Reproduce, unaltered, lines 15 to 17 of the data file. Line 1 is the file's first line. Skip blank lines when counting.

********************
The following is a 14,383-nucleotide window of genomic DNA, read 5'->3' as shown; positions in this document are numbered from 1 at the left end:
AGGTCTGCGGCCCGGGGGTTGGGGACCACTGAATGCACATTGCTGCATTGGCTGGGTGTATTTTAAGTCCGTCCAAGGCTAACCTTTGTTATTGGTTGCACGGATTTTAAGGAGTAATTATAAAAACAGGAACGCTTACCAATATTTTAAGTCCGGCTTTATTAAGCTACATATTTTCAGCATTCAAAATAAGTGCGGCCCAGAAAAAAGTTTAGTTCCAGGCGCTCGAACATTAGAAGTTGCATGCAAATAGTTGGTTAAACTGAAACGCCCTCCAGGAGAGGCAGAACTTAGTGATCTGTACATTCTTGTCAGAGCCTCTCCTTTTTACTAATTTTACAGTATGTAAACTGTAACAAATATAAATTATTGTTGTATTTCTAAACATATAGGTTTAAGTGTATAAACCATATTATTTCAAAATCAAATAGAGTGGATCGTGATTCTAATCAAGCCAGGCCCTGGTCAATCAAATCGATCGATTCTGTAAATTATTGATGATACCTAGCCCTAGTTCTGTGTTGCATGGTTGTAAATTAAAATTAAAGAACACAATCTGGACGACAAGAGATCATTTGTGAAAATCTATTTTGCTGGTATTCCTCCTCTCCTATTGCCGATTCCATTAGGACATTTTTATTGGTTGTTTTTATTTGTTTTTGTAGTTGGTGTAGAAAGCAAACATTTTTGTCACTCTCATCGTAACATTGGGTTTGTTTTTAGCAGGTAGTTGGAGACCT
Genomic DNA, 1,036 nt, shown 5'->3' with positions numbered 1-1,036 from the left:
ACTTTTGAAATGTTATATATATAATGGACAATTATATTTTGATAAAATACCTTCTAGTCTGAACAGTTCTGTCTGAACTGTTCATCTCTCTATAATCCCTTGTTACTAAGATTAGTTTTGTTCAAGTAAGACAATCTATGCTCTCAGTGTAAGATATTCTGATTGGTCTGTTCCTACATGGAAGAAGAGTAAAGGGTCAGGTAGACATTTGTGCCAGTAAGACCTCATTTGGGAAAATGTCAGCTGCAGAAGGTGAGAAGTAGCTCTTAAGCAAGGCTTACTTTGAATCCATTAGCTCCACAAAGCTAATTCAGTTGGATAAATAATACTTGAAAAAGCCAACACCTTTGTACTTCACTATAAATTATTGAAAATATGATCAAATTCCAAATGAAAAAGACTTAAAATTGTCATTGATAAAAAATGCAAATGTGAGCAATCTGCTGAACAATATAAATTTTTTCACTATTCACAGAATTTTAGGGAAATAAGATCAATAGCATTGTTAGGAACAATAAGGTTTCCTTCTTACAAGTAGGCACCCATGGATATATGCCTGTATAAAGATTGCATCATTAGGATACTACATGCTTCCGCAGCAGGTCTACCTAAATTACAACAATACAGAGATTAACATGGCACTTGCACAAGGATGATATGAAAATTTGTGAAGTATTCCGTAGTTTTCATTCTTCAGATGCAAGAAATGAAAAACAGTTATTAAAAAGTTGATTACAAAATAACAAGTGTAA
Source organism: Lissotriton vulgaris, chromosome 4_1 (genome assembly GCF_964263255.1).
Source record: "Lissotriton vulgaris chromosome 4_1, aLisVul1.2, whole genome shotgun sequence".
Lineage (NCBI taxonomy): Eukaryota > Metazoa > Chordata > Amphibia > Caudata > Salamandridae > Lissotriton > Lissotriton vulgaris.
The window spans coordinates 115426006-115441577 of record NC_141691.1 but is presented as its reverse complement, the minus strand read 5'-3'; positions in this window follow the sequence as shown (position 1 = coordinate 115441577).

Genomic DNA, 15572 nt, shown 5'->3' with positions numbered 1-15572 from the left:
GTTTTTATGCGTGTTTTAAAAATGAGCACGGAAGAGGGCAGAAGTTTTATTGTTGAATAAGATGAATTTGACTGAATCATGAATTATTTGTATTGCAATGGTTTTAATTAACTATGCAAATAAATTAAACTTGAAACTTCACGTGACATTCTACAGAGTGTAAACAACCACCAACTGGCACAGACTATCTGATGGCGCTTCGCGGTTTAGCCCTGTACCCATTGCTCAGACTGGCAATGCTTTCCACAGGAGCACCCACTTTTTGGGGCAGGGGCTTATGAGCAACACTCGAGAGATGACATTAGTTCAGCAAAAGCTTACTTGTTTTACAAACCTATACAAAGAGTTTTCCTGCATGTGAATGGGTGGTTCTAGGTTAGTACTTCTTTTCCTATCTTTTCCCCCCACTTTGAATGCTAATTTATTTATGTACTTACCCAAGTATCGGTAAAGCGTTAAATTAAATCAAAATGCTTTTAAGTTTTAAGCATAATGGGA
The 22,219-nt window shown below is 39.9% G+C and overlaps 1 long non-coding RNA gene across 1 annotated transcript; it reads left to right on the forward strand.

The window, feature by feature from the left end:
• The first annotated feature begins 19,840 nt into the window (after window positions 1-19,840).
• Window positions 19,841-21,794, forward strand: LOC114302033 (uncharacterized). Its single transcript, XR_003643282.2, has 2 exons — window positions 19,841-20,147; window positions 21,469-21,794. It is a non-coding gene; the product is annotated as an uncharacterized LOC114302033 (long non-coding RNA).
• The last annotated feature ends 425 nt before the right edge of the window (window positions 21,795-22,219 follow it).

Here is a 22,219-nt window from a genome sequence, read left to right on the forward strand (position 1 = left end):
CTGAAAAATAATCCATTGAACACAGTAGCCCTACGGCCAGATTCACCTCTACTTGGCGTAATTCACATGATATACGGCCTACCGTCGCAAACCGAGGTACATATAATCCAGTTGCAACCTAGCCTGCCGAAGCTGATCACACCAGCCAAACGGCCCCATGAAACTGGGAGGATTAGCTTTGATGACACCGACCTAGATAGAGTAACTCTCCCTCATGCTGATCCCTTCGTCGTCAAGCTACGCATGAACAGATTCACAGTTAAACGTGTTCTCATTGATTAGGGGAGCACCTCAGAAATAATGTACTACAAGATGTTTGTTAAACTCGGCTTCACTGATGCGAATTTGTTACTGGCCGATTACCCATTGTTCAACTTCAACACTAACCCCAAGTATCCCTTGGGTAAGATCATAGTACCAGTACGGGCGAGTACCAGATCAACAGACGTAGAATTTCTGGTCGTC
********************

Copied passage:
• The last annotated feature ends 425 nt before the right edge of the window (window positions 21,795-22,219 follow it).

Here is a 22,219-nt window from a genome sequence, read left to right on the forward strand (position 1 = left end):
CTGAAAAATAATCCATTGAACACAGTAGCCCTACGGCCAGATTCACCTCTACTTGGCGTAATTCACATGATATACGGCCTACCGTCGCAAACCGAGGTACATATAATCCAGTTGCAACCTAGCCTGCCGAAGCTGATCACACCAGCCAAACGGCCCCATGAAACTGGGAGGATTAGCTTTGATGACACCGACCTAGATAGAGTAACTCTCCCTCATGCTGATCCCTTCGTCGTCAAGCTACGCATGAACAGATTCACAGTTAAACGTGTTCTCATTGATTAGGGGAGCACCTCAGAAATAATGTACTACAAGATGTTTGTTAAACTCGGCTTCACTGATGCGAATTTGTTACTGGCCGATTACCCATTGTTCAACTTCAACACTAACCCCAAGTATCCCTTGGGTAAGATCATAGTACCAGTACGGGCGAGTACCAGATCAACAGACGTAGAATTTCTGGTCGTC